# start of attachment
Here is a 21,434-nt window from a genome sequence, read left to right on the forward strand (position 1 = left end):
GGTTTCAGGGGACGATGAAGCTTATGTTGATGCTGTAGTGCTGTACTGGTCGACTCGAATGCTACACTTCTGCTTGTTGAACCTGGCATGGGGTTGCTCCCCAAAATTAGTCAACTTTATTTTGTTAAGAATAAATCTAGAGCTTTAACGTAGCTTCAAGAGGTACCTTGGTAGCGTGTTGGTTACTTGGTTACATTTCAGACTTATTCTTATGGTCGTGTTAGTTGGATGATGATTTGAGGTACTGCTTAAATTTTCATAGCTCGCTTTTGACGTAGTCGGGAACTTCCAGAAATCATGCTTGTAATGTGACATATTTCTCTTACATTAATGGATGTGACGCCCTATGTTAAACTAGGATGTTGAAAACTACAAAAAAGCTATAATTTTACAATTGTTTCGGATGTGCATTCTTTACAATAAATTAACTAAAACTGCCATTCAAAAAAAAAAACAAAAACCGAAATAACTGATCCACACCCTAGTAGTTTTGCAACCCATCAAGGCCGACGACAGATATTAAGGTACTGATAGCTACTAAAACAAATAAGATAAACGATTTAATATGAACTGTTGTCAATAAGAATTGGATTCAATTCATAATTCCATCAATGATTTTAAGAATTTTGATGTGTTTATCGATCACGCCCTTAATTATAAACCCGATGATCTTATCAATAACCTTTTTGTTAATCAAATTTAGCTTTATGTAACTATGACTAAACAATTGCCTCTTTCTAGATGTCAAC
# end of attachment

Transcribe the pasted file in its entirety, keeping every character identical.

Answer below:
Here is a 21,434-nt window from a genome sequence, read left to right on the forward strand (position 1 = left end):
GGTTTCAGGGGACGATGAAGCTTATGTTGATGCTGTAGTGCTGTACTGGTCGACTCGAATGCTACACTTCTGCTTGTTGAACCTGGCATGGGGTTGCTCCCCAAAATTAGTCAACTTTATTTTGTTAAGAATAAATCTAGAGCTTTAACGTAGCTTCAAGAGGTACCTTGGTAGCGTGTTGGTTACTTGGTTACATTTCAGACTTATTCTTATGGTCGTGTTAGTTGGATGATGATTTGAGGTACTGCTTAAATTTTCATAGCTCGCTTTTGACGTAGTCGGGAACTTCCAGAAATCATGCTTGTAATGTGACATATTTCTCTTACATTAATGGATGTGACGCCCTATGTTAAACTAGGATGTTGAAAACTACAAAAAAGCTATAATTTTACAATTGTTTCGGATGTGCATTCTTTACAATAAATTAACTAAAACTGCCATTCAAAAAAAAAAACAAAAACCGAAATAACTGATCCACACCCTAGTAGTTTTGCAACCCATCAAGGCCGACGACAGATATTAAGGTACTGATAGCTACTAAAACAAATAAGATAAACGATTTAATATGAACTGTTGTCAATAAGAATTGGATTCAATTCATAATTCCATCAATGATTTTAAGAATTTTGATGTGTTTATCGATCACGCCCTTAATTATAAACCCGATGATCTTATCAATAACCTTTTTGTTAATCAAATTTAGCTTTATGTAACTATGACTAAACAATTGCCTCTTTCTAGATGTCAAC